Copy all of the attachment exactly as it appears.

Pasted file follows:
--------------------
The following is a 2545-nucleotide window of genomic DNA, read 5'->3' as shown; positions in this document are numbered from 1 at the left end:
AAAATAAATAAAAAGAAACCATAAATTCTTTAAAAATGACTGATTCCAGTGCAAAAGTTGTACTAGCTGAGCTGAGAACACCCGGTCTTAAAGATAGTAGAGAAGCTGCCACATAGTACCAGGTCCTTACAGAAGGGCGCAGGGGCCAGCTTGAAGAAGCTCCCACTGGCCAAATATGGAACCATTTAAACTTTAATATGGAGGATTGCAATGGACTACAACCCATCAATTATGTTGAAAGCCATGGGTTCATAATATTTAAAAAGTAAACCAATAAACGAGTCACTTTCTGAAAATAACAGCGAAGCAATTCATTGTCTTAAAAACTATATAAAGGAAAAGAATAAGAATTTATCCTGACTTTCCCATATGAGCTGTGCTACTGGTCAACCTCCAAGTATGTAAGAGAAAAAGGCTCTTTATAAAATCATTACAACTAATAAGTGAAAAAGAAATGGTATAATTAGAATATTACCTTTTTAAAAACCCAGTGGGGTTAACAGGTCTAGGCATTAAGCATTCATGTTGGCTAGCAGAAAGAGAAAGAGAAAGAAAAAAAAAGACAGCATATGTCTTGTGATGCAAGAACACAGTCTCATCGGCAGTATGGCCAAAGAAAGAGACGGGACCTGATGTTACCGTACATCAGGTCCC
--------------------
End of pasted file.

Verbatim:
The following is a 2545-nucleotide window of genomic DNA, read 5'->3' as shown; positions in this document are numbered from 1 at the left end:
AAAATAAATAAAAAGAAACCATAAATTCTTTAAAAATGACTGATTCCAGTGCAAAAGTTGTACTAGCTGAGCTGAGAACACCCGGTCTTAAAGATAGTAGAGAAGCTGCCACATAGTACCAGGTCCTTACAGAAGGGCGCAGGGGCCAGCTTGAAGAAGCTCCCACTGGCCAAATATGGAACCATTTAAACTTTAATATGGAGGATTGCAATGGACTACAACCCATCAATTATGTTGAAAGCCATGGGTTCATAATATTTAAAAAGTAAACCAATAAACGAGTCACTTTCTGAAAATAACAGCGAAGCAATTCATTGTCTTAAAAACTATATAAAGGAAAAGAATAAGAATTTATCCTGACTTTCCCATATGAGCTGTGCTACTGGTCAACCTCCAAGTATGTAAGAGAAAAAGGCTCTTTATAAAATCATTACAACTAATAAGTGAAAAAGAAATGGTATAATTAGAATATTACCTTTTTAAAAACCCAGTGGGGTTAACAGGTCTAGGCATTAAGCATTCATGTTGGCTAGCAGAAAGAGAAAGAGAAAGAAAAAAAAAGACAGCATATGTCTTGTGATGCAAGAACACAGTCTCATCGGCAGTATGGCCAAAGAAAGAGACGGGACCTGATGTTACCGTACATCAGGTCCC